Australian Football Celebrating the history of the great Australian game


Key Facts

Full name
Maurice Joseph Rioli Snr

Known as
Maurice Rioli

1 September 1957

Place of birth
Tiwi, NT (0810)

25 December 2010 (aged 53)

Place of death
Darwin, NT (0800)

Indigenous Australian

Age at first & last AFL game
First game: 24y 200d
Last game: 29y 361d

Height and weight
Height: 175 cm
Weight: 76 kg

Senior clubs
South Fremantle; Richmond; Australia

Jumper numbers
Richmond: 17, 27

Recruited from
South Fremantle (1982); Richmond (1988)

State of origin

Hall of fame
Western Australian Football Hall Of Fame (2004)

Family links
Maurice Rioli Jnr (Son)Dean Rioli (Nephew)Cyril Rioli (Nephew)Willie Rioli (Nephew)Daniel Rioli (Great nephew)

Maurice Rioli

ClubLeagueCareer spanGamesGoalsAvgWin %AKIAHBAMKBV
South FremantleWASFL1975-1981, 1988-19901681330.79
AustraliaIR1984, 19866

AFL: 9,302nd player to appear, 1,943rd most games played, 1,357th most goals kickedRichmond: 832nd player to appear, 115th most games played, 97th most goals kicked

Melville Islander Maurice Rioli combined incomparable deftness of touch and great skill with tremendous toughness, this last trait being, in part, a legacy of his boxing background. Often reserving his best for big games, Rioli won consecutive Grand Final Simpson Medals with South Fremantle in 1980 and 1981 (the latter shared) before embarking, in 1982, on a successful six-season stint in the VFL with Richmond. 

At Punt road, Rioli settled in immediately, winning the club best and fairest award in his initial season as well a Norm Smith Medal for a best-on-ground display in a losing effort against Carlton in the Grand Final - a rare feat for a player on the vanquished side. Notwithstanding a dismal year for Richmond, Rioli's star continued to burn brightly in 1983 as he won a second best and fairest and came second in the Brownlow Medal behind fellow Western Australian Ross Glendinning.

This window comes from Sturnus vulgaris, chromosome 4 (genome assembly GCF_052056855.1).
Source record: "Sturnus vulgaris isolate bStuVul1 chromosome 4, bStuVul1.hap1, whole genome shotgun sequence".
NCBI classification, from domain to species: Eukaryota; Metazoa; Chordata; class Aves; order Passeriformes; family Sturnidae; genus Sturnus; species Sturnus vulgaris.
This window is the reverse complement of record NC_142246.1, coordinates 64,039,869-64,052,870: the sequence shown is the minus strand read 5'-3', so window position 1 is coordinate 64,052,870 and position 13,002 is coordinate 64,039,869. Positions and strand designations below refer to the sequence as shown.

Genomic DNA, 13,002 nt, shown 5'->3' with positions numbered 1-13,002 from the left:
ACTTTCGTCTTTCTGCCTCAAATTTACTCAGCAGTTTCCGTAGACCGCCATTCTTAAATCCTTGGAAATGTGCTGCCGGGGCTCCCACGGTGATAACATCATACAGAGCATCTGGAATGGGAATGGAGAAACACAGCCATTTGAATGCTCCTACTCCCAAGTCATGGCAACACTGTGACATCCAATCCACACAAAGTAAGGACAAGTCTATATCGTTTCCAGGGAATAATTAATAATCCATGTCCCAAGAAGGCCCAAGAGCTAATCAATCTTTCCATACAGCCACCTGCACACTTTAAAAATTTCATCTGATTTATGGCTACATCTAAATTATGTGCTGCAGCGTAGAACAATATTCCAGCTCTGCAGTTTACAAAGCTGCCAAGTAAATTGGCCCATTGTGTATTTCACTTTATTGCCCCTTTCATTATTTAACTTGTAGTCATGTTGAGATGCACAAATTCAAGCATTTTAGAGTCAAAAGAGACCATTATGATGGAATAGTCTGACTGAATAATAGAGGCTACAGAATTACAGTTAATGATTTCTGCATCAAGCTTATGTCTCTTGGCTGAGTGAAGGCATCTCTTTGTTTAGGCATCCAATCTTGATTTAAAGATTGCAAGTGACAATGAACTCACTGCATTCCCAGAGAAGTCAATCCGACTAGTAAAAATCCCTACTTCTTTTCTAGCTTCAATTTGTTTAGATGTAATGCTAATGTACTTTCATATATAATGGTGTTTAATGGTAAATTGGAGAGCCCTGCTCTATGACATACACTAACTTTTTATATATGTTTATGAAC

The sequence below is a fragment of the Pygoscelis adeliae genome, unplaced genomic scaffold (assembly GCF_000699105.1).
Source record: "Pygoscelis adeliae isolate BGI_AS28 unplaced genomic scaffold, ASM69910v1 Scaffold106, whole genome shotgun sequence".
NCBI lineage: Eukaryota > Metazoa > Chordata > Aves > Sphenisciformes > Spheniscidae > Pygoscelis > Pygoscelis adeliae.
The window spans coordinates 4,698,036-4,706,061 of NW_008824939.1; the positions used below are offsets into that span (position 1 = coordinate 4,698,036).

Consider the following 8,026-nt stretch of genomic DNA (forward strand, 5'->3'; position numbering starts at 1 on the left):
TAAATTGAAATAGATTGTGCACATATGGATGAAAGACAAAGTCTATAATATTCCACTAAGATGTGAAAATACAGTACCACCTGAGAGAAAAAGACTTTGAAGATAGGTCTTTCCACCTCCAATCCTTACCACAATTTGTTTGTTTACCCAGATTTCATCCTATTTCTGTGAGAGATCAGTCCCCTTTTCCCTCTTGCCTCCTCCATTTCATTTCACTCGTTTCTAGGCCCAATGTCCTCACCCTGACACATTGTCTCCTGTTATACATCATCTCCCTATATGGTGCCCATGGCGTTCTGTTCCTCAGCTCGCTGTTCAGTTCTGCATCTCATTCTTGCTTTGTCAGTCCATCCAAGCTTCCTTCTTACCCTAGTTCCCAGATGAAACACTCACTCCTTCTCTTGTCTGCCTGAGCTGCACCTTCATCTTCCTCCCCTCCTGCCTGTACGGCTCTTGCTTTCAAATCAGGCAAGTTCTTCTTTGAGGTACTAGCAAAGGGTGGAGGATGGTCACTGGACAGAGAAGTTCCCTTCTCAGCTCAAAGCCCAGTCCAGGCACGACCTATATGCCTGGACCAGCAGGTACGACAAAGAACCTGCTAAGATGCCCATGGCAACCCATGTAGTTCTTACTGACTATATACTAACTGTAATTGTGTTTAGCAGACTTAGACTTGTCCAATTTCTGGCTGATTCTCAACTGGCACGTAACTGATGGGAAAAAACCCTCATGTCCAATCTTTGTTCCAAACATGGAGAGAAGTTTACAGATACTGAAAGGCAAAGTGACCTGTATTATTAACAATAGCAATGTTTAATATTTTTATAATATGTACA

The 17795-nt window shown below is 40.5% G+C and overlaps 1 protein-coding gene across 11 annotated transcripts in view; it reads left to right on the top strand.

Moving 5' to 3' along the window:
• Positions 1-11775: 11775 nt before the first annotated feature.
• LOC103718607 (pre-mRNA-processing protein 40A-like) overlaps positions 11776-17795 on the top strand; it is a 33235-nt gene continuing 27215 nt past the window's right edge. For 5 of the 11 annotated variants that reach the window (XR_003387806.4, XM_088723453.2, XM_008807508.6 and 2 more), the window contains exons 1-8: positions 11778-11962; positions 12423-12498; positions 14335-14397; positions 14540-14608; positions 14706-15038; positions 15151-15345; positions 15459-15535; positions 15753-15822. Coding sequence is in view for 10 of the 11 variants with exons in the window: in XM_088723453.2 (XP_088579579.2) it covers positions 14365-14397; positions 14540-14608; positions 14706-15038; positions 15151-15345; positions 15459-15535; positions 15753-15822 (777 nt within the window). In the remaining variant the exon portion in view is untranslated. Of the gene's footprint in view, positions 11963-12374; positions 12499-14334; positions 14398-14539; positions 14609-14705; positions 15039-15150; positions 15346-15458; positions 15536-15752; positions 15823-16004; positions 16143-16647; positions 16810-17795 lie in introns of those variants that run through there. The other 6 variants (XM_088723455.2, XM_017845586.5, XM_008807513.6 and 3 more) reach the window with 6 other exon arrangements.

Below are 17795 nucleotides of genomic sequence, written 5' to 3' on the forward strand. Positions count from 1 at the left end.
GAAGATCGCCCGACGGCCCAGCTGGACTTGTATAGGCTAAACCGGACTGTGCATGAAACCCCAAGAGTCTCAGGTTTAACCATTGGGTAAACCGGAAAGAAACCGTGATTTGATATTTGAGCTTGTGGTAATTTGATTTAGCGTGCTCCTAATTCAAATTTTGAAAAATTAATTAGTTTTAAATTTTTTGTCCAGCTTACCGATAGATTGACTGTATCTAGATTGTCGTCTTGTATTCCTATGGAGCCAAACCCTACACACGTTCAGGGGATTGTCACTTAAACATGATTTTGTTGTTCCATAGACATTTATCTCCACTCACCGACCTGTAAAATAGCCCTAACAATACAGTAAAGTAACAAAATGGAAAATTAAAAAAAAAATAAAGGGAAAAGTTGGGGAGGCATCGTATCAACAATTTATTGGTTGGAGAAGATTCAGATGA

Throughout the early-to-mid 1980s, there were few better footballers (and even fewer more highly skilled ones) with the oval ball than 'Mr Magic'. After a dazzling performance against the Irish in the inaugural International Rules series in 1984, one could also say few better with the round ball!

After an aborted attempt to join the Sydney Swans in 1986, during which he was forced to stand out of football, his form waned somewhat, and after the Tigers dismal 1987 season which saw them collect the wooden spoon for the first time since 1960, Rioli decided to head back west. He returned to South Fremantle and was a member that year of the Bulldogs' losing Grand Final team against Claremont.

Maurice Rioli played interstate football for both Western Australia (13 appearances) and the Northern Territory, and achieved the comparatively rare distinction of gaining All Australian selection with both teams. He was selected in the centre in the Indigenous Team of the Century, and in 2016 was inducted into the Australian Football Hall of Fame.

Author - John Devaney with additional material from Adam Cardosi


Full Points Footy's WA Football Companion


* Behinds calculated from the 1965 season on.
+ Score at the end of extra time.